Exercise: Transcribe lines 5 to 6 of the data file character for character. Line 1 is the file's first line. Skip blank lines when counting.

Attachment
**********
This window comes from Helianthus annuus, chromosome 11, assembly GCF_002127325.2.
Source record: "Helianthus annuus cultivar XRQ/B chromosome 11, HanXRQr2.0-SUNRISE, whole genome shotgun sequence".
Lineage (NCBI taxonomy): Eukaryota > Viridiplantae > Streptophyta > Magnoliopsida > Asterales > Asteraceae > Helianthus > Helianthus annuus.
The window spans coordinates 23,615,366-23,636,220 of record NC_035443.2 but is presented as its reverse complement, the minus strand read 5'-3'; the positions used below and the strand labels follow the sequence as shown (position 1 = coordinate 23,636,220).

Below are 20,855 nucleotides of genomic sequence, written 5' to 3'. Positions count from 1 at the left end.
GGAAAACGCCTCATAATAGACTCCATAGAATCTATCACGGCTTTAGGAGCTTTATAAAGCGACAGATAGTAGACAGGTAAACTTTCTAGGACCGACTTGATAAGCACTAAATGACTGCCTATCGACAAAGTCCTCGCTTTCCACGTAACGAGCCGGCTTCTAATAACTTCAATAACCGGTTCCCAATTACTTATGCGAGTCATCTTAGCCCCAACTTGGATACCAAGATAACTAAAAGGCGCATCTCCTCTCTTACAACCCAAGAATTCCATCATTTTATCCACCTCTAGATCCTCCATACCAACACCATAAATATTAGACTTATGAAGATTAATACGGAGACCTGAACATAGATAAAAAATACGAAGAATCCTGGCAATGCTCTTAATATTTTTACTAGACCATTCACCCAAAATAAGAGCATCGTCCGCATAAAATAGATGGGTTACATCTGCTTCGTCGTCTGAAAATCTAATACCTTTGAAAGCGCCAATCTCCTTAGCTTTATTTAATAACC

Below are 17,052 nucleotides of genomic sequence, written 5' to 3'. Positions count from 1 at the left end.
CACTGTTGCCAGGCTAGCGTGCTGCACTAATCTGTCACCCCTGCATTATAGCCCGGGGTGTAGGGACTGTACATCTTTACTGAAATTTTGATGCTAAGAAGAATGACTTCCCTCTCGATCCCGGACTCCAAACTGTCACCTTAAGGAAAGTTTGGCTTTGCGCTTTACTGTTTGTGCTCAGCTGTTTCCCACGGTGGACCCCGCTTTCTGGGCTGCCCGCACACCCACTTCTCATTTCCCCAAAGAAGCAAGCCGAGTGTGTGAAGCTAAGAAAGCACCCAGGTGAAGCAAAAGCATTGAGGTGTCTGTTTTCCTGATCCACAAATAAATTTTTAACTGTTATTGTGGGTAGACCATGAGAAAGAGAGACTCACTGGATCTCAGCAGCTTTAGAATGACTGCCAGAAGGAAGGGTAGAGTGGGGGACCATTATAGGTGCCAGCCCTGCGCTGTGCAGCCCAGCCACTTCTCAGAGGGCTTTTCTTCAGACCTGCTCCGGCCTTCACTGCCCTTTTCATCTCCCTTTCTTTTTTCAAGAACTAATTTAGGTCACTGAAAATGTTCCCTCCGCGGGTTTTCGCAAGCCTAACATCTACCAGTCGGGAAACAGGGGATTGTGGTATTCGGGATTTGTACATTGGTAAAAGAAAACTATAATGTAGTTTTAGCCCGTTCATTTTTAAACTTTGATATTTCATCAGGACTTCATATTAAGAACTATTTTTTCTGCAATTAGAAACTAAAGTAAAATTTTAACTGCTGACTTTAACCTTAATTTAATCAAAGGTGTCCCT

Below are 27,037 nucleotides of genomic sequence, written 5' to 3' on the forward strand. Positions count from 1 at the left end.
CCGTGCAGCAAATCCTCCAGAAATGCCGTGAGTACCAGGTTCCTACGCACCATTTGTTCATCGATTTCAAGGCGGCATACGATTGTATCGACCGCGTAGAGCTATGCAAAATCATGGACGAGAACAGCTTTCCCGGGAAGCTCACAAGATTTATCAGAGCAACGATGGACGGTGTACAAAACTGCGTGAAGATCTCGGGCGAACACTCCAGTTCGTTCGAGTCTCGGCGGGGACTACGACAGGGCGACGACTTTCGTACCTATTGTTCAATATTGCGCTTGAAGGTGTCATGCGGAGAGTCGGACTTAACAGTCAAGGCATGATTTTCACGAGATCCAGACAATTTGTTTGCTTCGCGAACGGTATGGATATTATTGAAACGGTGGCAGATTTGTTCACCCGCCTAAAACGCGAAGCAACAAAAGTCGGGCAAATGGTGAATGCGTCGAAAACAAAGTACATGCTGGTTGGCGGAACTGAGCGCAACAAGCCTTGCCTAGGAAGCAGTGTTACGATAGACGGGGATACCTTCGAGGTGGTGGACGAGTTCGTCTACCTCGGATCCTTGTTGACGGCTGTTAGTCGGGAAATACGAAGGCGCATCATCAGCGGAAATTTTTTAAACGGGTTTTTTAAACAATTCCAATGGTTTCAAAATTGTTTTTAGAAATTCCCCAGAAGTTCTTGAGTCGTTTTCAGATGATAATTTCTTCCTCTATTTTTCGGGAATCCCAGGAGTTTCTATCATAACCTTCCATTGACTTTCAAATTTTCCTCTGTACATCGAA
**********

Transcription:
Below are 20,855 nucleotides of genomic sequence, written 5' to 3'. Positions count from 1 at the left end.
GGAAAACGCCTCATAATAGACTCCATAGAATCTATCACGGCTTTAGGAGCTTTATAAAGCGACAGATAGTAGACAGGTAAACTTTCTAGGACCGACTTGATAAGCACTAAATGACTGCCTATCGACAAAGTCCTCGCTTTCCACGTAACGAGCCGGCTTCTAATAACTTCAATAACCGGTTCCCAATTACTTATGCGAGTCATCTTAGCCCCAACTTGGATACCAAGATAACTAAAAGGCGCATCTCCTCTCTTACAACCCAAGAATTCCATCATTTTATCCACCTCTAGATCCTCCATACCAACACCATAAATATTAGACTTATGAAGATTAATACGGAGACCTGAACATAGATAAAAAATACGAAGAATCCTGGCAATGCTCTTAATATTTTTACTAGACCATTCACCCAAAATAAGAGCATCGTCCGCATAAAATAGATGGGTTACATCTGCTTCGTCGTCTGAAAATCTAATACCTTTGAAAGCGCCAATCTCCTTAGCTTTATTTAATAACC